When Brigham Young University has “faculty who have a burning need to understand truth, and likewise students with the same desire or the potential therefor” it will be well on its way to becoming a truly great university (Rasband 10). When our desire for knowledge and intelligence is greater than our desire for socializing, finding a mate, getting an ‘A,’ or impressing our peers, we will be on the path to real excellence.

Encouraging are the reports that at least some students are overcoming the typical “obsession with grades and the superficial success that they represent” (King 8). Gardner, for instance, tells of a course in “Learning How to Learn” in which the “challenge became, rather than to get the better grade, to capture ideas and insights” (21).


Desire alone, however, is not sufficient. Additional requirements must be met. One of these is worthiness–living in accordance with God’s will. “He that keepeth his commandments receiveth truth and light, until he is glorified in truth and knoweth all things” (D&C 93: 28).

One important aspect of worthiness is humility, the recognition that we depend on God for our support. In the university environment, where the knowledge and abilities of individuals are often exalted and prominently displayed, it is especially important for us to guard against a feeling of false pride. As President Holland has counseled, “God loves a humble heart. It will be a prerequisite to our receiving much needed revelation” (Address).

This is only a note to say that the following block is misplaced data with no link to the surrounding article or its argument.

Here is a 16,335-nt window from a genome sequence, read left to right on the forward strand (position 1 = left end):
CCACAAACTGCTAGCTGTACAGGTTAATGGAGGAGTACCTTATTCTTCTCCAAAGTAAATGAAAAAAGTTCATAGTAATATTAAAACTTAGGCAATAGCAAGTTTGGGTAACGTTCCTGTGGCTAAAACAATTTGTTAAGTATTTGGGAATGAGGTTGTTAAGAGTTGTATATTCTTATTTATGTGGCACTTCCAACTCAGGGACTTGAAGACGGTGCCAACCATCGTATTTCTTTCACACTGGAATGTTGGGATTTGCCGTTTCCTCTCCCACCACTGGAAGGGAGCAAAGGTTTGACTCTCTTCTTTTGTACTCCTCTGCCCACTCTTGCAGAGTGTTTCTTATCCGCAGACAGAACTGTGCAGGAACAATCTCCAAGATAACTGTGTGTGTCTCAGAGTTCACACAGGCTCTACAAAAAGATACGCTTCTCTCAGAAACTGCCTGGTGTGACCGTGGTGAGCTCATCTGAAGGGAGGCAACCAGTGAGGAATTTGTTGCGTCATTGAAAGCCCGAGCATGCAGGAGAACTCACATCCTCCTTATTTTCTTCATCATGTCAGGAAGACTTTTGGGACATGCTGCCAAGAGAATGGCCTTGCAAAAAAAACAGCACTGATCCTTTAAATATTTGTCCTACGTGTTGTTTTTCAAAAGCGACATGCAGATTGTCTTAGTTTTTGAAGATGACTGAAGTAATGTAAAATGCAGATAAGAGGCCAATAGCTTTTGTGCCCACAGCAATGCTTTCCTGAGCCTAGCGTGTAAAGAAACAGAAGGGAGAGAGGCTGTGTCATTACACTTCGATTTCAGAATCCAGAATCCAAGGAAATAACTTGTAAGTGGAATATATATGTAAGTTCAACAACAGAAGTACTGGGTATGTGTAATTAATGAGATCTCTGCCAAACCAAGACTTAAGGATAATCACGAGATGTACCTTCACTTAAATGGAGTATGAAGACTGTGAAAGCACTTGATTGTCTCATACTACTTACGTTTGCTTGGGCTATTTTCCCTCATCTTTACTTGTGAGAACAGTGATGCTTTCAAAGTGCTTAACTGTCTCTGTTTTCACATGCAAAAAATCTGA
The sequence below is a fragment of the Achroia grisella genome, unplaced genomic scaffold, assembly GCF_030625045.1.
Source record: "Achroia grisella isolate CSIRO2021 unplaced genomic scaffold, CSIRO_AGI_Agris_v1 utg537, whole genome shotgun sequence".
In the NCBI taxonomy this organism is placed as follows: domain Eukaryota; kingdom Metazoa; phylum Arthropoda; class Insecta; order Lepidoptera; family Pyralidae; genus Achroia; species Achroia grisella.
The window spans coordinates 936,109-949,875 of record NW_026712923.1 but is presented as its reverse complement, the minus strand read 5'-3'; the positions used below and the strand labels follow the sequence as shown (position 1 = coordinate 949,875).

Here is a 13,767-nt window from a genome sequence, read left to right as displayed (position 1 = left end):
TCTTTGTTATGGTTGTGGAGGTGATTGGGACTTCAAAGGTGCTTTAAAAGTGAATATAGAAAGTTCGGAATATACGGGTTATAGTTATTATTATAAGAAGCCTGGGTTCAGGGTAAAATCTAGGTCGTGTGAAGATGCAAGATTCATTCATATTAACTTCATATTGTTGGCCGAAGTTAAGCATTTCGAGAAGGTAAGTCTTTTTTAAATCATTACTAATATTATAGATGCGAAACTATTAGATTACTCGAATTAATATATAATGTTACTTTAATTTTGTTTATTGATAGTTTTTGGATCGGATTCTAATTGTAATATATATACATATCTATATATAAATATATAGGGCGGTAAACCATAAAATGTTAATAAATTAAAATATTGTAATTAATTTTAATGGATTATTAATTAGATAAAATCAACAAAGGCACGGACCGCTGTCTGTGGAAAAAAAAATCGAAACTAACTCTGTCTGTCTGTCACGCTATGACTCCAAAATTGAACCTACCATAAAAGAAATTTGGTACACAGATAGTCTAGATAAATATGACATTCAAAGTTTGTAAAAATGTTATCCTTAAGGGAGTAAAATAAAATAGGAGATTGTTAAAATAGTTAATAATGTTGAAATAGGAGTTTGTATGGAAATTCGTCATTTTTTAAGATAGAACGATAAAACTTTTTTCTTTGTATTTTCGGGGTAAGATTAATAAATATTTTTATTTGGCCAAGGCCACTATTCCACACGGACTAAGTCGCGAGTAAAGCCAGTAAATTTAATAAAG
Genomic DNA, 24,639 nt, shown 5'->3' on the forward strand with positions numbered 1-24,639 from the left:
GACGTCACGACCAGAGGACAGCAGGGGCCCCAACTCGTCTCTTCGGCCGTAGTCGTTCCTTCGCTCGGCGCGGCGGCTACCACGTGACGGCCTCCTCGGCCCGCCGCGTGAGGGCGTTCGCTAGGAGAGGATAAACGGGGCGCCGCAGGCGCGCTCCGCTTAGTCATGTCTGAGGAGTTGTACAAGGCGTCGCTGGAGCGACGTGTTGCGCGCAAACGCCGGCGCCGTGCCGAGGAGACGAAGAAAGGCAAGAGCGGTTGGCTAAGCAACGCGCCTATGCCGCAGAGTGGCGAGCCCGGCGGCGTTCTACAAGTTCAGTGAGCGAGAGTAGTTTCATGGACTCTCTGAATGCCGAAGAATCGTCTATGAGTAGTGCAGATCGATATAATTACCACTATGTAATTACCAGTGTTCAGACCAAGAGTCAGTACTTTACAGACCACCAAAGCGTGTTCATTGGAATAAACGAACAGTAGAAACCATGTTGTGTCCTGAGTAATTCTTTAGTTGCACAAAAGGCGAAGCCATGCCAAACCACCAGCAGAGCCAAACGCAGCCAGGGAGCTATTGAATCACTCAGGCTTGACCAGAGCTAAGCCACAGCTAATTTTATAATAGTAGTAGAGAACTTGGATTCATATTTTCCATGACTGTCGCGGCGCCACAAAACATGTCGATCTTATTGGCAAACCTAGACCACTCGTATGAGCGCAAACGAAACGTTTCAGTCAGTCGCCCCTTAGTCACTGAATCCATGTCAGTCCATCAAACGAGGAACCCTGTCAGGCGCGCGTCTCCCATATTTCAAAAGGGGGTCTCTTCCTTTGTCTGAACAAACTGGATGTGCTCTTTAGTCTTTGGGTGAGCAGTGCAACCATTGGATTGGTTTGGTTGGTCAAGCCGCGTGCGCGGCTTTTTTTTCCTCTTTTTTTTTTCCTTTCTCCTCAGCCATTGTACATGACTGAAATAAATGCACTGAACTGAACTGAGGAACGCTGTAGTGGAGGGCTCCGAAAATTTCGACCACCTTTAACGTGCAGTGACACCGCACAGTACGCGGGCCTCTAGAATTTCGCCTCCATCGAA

Faith is another critical prerequisite. As President Kimball explained, from the beginning, Church leaders have intended us “to learn all that the world has to teach, but to do so in a setting infused with faith” (Address 1). We all know that, but I’m not certain we have understood the full implication of the charge. This responsibility to build and maintain faith is more than just our part in the reciprocal, mutually supportive relationship between Church and university. Building faith is important–not just as an obligation to our sponsoring Church but as an essential part of the process of celestial learning. If we are to receive divine assistance in our quest for knowledge, we need to have faith “in the capacity and willingness of the Lord to speak to us today” (Kimball Address 1). In today’s world, it may be “more difficult to foster faith than reason, but it is crucial to the success of “education for eternity” (Fox 4).